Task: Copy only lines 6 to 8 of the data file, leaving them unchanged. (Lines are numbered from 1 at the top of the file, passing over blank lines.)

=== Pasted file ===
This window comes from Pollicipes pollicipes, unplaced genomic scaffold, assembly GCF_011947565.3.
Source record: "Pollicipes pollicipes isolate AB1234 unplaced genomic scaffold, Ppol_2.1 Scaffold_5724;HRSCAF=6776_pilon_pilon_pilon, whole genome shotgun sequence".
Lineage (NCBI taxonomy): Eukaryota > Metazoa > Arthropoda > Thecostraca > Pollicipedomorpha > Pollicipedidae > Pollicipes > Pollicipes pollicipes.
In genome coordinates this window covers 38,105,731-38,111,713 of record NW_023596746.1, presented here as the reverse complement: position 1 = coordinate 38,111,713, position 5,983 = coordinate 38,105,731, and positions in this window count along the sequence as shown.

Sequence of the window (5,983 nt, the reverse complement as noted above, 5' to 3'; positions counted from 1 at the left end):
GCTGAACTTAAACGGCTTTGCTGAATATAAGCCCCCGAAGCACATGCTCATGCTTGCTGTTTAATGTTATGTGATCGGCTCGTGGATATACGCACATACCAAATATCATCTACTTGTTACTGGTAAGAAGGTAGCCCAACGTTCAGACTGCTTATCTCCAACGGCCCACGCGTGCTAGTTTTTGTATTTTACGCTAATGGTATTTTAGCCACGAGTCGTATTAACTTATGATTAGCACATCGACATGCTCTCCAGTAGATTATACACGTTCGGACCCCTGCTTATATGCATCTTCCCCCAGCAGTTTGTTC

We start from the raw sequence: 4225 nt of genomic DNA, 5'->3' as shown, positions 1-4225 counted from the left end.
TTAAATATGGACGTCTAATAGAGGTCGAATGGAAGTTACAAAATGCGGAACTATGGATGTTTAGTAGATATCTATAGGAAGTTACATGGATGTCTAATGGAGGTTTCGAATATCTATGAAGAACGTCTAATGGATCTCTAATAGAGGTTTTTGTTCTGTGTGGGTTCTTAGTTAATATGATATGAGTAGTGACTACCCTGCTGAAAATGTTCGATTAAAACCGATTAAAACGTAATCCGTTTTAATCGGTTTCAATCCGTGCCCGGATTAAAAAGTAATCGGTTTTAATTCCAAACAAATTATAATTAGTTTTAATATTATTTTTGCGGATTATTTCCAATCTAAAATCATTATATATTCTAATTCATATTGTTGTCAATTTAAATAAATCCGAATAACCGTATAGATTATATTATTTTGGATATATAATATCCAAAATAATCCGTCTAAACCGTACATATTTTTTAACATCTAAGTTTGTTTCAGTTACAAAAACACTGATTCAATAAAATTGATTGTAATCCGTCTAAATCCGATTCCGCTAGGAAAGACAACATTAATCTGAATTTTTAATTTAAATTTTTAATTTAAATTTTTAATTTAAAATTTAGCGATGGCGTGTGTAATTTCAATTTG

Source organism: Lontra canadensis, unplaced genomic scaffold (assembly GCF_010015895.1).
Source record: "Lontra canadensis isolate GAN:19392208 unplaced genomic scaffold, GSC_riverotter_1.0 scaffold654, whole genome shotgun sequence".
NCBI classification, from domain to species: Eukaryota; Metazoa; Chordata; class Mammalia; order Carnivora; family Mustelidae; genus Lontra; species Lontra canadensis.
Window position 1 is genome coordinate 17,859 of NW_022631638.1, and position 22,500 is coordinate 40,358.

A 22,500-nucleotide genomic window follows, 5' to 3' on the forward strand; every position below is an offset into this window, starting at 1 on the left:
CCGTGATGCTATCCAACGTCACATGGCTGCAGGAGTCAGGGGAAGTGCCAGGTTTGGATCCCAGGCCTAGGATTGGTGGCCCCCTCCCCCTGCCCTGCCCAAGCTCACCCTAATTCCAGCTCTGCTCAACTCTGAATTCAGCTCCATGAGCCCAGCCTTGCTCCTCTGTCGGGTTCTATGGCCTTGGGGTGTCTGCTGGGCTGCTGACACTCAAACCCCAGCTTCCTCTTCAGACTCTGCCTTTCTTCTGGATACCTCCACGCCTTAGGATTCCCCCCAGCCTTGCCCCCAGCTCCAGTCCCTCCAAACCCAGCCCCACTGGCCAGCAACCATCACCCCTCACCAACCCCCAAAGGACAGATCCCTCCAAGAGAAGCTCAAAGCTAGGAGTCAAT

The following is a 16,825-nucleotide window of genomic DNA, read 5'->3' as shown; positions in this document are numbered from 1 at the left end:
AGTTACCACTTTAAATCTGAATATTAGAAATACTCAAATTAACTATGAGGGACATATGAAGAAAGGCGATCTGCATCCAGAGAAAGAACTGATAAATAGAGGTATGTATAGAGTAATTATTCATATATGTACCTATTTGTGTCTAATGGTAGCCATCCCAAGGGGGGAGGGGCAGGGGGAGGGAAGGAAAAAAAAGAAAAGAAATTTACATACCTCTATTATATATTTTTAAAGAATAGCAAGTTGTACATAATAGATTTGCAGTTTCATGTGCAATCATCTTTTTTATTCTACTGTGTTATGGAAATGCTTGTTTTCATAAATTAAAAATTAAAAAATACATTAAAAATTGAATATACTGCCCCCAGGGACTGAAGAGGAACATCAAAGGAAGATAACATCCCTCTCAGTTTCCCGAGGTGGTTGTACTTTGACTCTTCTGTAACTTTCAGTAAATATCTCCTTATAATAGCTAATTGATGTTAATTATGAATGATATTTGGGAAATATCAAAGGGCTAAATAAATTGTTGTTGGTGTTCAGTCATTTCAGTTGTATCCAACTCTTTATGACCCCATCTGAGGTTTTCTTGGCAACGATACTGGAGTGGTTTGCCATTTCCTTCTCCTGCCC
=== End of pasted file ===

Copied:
GCTGAACTTAAACGGCTTTGCTGAATATAAGCCCCCGAAGCACATGCTCATGCTTGCTGTTTAATGTTATGTGATCGGCTCGTGGATATACGCACATACCAAATATCATCTACTTGTTACTGGTAAGAAGGTAGCCCAACGTTCAGACTGCTTATCTCCAACGGCCCACGCGTGCTAGTTTTTGTATTTTACGCTAATGGTATTTTAGCCACGAGTCGTATTAACTTATGATTAGCACATCGACATGCTCTCCAGTAGATTATACACGTTCGGACCCCTGCTTATATGCATCTTCCCCCAGCAGTTTGTTC

We start from the raw sequence: 4225 nt of genomic DNA, 5'->3' as shown, positions 1-4225 counted from the left end.
TTAAATATGGACGTCTAATAGAGGTCGAATGGAAGTTACAAAATGCGGAACTATGGATGTTTAGTAGATATCTATAGGAAGTTACATGGATGTCTAATGGAGGTTTCGAATATCTATGAAGAACGTCTAATGGATCTCTAATAGAGGTTTTTGTTCTGTGTGGGTTCTTAGTTAATATGATATGAGTAGTGACTACCCTGCTGAAAATGTTCGATTAAAACCGATTAAAACGTAATCCGTTTTAATCGGTTTCAATCCGTGCCCGGATTAAAAAGTAATCGGTTTTAATTCCAAACAAATTATAATTAGTTTTAATATTATTTTTGCGGATTATTTCCAATCTAAAATCATTATATATTCTAATTCATATTGTTGTCAATTTAAATAAATCCGAATAACCGTATAGATTATATTATTTTGGATATATAATATCCAAAATAATCCGTCTAAACCGTACATATTTTTTAACATCTAAGTTTGTTTCAGTTACAAAAACACTGATTCAATAAAATTGATTGTAATCCGTCTAAATCCGATTCCGCTAGGAAAGACAACATTAATCTGAATTTTTAATTTAAATTTTTAATTTAAATTTTTAATTTAAAATTTAGCGATGGCGTGTGTAATTTCAATTTG